In Douglas Hofstadter’s classic Godel, Escher and Bach: An Eternal Golden Braid 1, “MU” refers to both the puzzle he uses to introduce the idea of formal systems, as well as the two modes of thinking humans use with such systems: M-Mode is the mechanical mode, I-Mode is the intelligent mode.
Before I introduce two more modes – D-Mode, or Deep Mode and S-Mode or Shallow Mode – let’s look at the puzzle and how it relates to thinking about problems:
“MIU” is a made-up formal system with just a 3-character alphabet (M, I and U) and four rules (given below). The goal is to start with the string “MI”, apply the rules in any combination and arrive at “MU”.
MI --> MIU)
MIU --> MIUIU)
MIIII --> MUI)
MIUUI --> MII)
You can apply these rules in any order, any number of times to try and arrive at “MU”.
Try it. You won’t find a solution. If you go about this mechanically, like a program would, you would go on forever. But unlike programs, human beings are intelligent enough to think about the system outside the rules, or in Hofstadter’s words, to jump out of the system. These, then are the two modes.
M-Mode is when you think within the system, using only its rules and axioms. I-Mode is when you think about the system from the outside. Only in I-Mode will someone notice that these rules can’t give you “MU” (Hofstadter also hints at a Zen-like “U” mode, which I won’t go into here).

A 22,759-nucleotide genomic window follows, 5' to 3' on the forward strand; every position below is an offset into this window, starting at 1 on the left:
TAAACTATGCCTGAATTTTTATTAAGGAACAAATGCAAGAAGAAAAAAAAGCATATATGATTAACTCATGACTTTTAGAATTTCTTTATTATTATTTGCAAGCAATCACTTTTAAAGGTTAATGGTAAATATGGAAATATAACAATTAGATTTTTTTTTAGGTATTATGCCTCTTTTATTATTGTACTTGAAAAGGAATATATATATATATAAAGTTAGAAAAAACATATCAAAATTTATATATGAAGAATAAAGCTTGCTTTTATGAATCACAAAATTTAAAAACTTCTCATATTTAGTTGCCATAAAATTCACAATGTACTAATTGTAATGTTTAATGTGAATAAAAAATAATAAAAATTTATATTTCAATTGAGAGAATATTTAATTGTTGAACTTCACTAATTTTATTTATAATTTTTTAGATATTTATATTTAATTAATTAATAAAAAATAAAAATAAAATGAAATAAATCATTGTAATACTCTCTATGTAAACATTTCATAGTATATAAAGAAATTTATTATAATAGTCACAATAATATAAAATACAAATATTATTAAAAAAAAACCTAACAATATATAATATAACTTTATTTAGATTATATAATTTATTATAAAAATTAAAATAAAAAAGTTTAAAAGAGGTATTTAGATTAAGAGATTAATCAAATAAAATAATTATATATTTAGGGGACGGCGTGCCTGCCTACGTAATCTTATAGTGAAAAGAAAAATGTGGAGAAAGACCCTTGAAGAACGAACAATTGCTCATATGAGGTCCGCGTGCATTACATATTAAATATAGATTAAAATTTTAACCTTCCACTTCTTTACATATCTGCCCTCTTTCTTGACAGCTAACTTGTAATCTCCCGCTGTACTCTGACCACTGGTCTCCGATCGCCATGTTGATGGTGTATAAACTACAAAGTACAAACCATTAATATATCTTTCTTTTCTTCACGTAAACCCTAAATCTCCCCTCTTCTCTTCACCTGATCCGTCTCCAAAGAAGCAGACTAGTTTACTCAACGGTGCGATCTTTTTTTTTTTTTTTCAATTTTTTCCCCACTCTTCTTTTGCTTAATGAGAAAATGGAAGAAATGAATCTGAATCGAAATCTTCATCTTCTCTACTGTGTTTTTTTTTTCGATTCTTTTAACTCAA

I have met many people over the years who do their jobs almost entirely in M-Mode: given a set of rules (and responsibilities), they will execute their jobs mechanistically, never bothering (and sometimes actively avoiding) going into I-Mode: thinking about problems outside the given rules. After years of habitual M-Mode thinking, activating I-Mode seems too much of a burden.
Sometimes M-Mode can be useful when you have to do tedious tasks that are the mental equivalent of locating a needle in a haystack. For me, this is usually wading through 1000 lines of application logs and tracing the execution path through code to look for a failure, or, while researching a topic, tracking down all significant references to it in books and articles.
But M-Mode is not going to work if you’re not thorough. Suppose the MU puzzle had a solution. If you’re going to look for it mechanically, you can’t randomly apply rules here and there, abandoning strings and starting over haphazardly when a solution isn’t forthcoming. You have to systematically cover every possibility, applying every rule to the starting string, and then applying every rule to each resulting string and so on (this constructs a tree).
But for those whose aversion to I-Mode is due to laziness, this type of thinking is even worse than I-Mode – it’s not just difficult, it’s boring. So what most of them really operate in is what I’d call MS-Mode, or Mechanical Shallow mode. You only follow the rules given, but you don’t explore the full implications of even those rules.
By inference, I think you can now figure out the remaining modes:
Most human beings operate in the MS quadrant most of the time, especially at leisure. There are lots of traditional jobs that require you to go into MD quadrant: proofreading, accounting, law, etc. Science and engineering tends to operate on the top two quadrants (MD and ID). Philosophy (with the exception of the likes of Bertrand Russell) and psychology, in my opinion, tend to operate in the IS quadrant. The ID quadrant is mostly inhabited by mathematicians.
As you must have already guessed, the ID quadrant is the place to go if you want to solve difficult problems. It is also the most mentally taxing. Another day, I will talk about how this relates to software engineering.
I’m halfway through the book as I write this. ↩